for the purpose from the other party, at the instance of the court by way of a suggestion
put to the appellant in the course of consideration of the application for interim
maintenance. The law in the matter governing the consideration and passing of any order
in respect of a claim for DNA test has sufficiently been laid down by this Court and if a
party to a proceeding cannot be compelled against his/her wish to undergo any such test,
we fail to see how the court on its own could have imposed a condition without any
consideration whatsoever of any of the criteria laid down by this Court, by adopting a
novel device of imposing it as a condition for the grant of the interim maintenance, with a
default clause, which as rightly contended for the appellant, will have the inevitable
consequences of predetermining the claim about the parentage with serious consequences
even at the preliminary stage. The procedure, thus, adopted by the High Court does not
appear to be neither just nor reasonable or in conformity with the principles of law laid
down by this Court and consequently the order is liable to be set aside. The decision in
Dwarika Prasad Satpathy v. Bidyut Prava Dixit and Anr. (supra) relied for the
respondent, in our view, has no relevance or application to the case on hand. That was a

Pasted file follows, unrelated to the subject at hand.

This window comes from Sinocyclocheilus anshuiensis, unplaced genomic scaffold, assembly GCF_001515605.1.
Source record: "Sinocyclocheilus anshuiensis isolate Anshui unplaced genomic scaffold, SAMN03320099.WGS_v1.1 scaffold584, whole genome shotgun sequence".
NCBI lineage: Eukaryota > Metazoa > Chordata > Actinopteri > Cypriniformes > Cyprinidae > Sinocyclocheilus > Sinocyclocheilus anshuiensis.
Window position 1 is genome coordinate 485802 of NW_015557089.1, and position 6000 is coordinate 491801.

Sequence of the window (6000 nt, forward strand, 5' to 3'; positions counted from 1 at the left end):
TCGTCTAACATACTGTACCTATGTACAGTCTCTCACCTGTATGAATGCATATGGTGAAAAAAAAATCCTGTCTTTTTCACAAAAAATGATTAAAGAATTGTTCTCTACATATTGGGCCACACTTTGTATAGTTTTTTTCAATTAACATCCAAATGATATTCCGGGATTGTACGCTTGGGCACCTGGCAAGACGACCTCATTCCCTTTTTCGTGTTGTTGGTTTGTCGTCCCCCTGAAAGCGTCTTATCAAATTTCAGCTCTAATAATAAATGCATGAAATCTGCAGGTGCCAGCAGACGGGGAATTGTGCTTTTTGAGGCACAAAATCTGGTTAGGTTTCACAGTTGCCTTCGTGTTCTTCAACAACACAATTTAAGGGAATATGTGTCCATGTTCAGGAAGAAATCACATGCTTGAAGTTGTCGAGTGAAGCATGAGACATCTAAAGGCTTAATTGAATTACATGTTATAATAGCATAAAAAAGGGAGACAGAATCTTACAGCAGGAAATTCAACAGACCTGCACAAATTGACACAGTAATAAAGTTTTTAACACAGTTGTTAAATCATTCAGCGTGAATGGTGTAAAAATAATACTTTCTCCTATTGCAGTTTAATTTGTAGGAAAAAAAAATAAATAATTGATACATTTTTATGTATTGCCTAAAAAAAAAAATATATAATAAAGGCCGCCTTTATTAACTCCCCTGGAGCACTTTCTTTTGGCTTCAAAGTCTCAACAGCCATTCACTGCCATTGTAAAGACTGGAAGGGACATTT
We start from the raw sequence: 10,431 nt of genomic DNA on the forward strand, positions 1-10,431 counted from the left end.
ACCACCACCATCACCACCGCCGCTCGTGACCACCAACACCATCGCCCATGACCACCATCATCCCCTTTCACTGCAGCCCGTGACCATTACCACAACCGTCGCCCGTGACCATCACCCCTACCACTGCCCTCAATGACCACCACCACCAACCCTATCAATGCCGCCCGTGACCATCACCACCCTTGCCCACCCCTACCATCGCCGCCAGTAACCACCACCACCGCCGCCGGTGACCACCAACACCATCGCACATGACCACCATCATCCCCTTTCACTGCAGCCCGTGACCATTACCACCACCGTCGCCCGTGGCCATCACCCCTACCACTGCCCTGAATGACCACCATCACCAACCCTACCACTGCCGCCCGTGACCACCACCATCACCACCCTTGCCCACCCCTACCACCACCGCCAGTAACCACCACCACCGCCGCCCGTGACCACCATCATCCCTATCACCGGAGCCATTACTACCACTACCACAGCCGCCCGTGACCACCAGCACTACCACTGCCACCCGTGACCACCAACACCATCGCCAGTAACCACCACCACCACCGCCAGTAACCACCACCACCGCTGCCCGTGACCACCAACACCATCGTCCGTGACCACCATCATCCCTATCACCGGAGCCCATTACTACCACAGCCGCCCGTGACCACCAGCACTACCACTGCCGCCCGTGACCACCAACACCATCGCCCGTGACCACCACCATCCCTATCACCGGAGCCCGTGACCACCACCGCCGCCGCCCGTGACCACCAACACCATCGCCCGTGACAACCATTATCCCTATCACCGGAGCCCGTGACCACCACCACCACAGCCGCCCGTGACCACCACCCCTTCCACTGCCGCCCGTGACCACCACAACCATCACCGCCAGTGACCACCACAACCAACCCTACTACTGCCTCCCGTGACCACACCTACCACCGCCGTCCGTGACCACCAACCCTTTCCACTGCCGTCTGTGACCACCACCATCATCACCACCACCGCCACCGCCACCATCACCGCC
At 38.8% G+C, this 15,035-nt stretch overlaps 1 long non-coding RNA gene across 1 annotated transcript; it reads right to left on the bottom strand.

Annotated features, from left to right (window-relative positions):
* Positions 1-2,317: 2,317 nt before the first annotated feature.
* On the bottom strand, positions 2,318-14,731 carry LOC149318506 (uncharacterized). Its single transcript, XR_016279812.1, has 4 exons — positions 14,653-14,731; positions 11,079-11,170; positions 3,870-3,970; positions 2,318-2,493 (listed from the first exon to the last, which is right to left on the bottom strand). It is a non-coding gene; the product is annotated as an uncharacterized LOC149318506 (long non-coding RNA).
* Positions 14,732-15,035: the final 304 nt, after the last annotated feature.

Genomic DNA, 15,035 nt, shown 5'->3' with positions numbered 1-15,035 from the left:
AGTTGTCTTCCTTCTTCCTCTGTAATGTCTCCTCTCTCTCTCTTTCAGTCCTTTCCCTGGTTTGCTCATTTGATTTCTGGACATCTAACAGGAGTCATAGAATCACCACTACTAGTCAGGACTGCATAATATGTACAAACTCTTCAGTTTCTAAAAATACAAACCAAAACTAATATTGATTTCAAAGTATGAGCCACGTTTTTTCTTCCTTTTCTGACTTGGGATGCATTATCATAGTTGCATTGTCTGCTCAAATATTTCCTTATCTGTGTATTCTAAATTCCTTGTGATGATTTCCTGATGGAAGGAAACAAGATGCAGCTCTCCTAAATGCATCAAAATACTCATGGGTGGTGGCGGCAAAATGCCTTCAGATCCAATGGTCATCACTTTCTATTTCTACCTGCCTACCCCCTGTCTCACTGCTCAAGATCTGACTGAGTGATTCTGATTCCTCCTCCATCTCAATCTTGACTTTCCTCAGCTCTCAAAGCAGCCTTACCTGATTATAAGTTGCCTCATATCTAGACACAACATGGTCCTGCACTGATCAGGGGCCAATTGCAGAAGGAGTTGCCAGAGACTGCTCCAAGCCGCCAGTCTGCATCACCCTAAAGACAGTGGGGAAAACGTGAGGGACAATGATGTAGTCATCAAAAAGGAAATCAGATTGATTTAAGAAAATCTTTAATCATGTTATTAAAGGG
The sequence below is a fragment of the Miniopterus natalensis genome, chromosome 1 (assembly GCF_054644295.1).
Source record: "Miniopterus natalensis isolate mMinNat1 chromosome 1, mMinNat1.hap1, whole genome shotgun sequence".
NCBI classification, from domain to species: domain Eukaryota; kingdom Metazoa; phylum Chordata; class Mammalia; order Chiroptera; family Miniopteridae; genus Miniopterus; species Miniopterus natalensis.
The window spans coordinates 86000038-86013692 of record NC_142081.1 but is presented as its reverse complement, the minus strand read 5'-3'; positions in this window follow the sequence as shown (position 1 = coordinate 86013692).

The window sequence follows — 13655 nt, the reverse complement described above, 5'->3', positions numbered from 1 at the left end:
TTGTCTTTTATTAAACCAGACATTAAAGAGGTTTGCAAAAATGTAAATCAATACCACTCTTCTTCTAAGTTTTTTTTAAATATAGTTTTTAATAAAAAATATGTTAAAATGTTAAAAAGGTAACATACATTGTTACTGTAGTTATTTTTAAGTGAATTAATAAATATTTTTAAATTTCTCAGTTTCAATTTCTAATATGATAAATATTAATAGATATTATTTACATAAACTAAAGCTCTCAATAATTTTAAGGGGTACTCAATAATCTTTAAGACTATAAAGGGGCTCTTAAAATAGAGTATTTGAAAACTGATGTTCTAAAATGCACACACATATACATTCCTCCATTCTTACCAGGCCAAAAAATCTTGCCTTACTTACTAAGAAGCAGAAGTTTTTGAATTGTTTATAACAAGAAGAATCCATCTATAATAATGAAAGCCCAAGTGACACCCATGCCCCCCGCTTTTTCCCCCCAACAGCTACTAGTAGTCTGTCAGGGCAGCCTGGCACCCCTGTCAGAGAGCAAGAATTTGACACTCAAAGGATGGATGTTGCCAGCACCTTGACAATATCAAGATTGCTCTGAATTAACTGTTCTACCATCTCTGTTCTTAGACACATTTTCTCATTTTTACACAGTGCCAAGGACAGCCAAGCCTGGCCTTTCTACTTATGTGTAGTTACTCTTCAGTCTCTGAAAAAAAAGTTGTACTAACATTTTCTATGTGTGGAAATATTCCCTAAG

case wherein, in dealing with a claim for maintenance invoking the summary proceedings
under Section 125 of the Cr. P.C., the husband attempted to defeat the claim made by the
wife by asserting non performance of essential rites at the time of marriage, the factum of
which as well as the parentage of the child could not be questioned. In the process of
ascertaining the genuineness of the said stand, when the suggestion made to the husband
to undergo DNA test was refused by him, and the court dealing with the application by
summary proceedings chose to observe that the husband was disentitled to challenge the
paternity of the child in the proceedings under Section 125 Cr. P.C., this Court declined
to interfere with the order of the trial court on the question of prima facie satisfaction
recorded as to the proof of marriage. We see absolutely no general principle of law laid
down in this case which could be said to lend any support to the plea on behalf of the
respondent. We are unable to persuade ourselves to agree with the plea urged for the